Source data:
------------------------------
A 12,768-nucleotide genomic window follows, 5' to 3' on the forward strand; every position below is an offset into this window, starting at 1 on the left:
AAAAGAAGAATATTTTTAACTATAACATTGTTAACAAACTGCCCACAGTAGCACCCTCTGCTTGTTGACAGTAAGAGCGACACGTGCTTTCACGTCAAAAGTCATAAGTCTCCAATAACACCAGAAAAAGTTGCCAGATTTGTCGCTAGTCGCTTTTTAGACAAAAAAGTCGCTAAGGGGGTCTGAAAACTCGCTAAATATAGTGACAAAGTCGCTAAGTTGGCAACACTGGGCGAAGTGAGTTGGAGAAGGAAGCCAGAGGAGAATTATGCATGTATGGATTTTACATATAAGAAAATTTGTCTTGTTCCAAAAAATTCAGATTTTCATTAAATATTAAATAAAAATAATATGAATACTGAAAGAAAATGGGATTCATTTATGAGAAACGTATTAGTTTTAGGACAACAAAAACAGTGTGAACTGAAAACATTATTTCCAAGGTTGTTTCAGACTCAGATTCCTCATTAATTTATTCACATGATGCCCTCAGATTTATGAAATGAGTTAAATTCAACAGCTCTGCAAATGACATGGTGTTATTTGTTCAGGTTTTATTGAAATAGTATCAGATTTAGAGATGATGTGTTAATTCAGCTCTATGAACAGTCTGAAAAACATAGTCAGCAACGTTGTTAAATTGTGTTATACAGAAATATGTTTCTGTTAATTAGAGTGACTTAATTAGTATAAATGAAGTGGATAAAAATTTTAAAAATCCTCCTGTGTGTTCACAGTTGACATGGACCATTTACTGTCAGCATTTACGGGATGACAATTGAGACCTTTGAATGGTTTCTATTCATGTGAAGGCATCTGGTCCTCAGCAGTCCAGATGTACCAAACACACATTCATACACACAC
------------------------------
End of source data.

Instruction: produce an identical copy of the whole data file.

A 12,768-nucleotide genomic window follows, 5' to 3' on the forward strand; every position below is an offset into this window, starting at 1 on the left:
AAAAGAAGAATATTTTTAACTATAACATTGTTAACAAACTGCCCACAGTAGCACCCTCTGCTTGTTGACAGTAAGAGCGACACGTGCTTTCACGTCAAAAGTCATAAGTCTCCAATAACACCAGAAAAAGTTGCCAGATTTGTCGCTAGTCGCTTTTTAGACAAAAAAGTCGCTAAGGGGGTCTGAAAACTCGCTAAATATAGTGACAAAGTCGCTAAGTTGGCAACACTGGGCGAAGTGAGTTGGAGAAGGAAGCCAGAGGAGAATTATGCATGTATGGATTTTACATATAAGAAAATTTGTCTTGTTCCAAAAAATTCAGATTTTCATTAAATATTAAATAAAAATAATATGAATACTGAAAGAAAATGGGATTCATTTATGAGAAACGTATTAGTTTTAGGACAACAAAAACAGTGTGAACTGAAAACATTATTTCCAAGGTTGTTTCAGACTCAGATTCCTCATTAATTTATTCACATGATGCCCTCAGATTTATGAAATGAGTTAAATTCAACAGCTCTGCAAATGACATGGTGTTATTTGTTCAGGTTTTATTGAAATAGTATCAGATTTAGAGATGATGTGTTAATTCAGCTCTATGAACAGTCTGAAAAACATAGTCAGCAACGTTGTTAAATTGTGTTATACAGAAATATGTTTCTGTTAATTAGAGTGACTTAATTAGTATAAATGAAGTGGATAAAAATTTTAAAAATCCTCCTGTGTGTTCACAGTTGACATGGACCATTTACTGTCAGCATTTACGGGATGACAATTGAGACCTTTGAATGGTTTCTATTCATGTGAAGGCATCTGGTCCTCAGCAGTCCAGATGTACCAAACACACATTCATACACACAC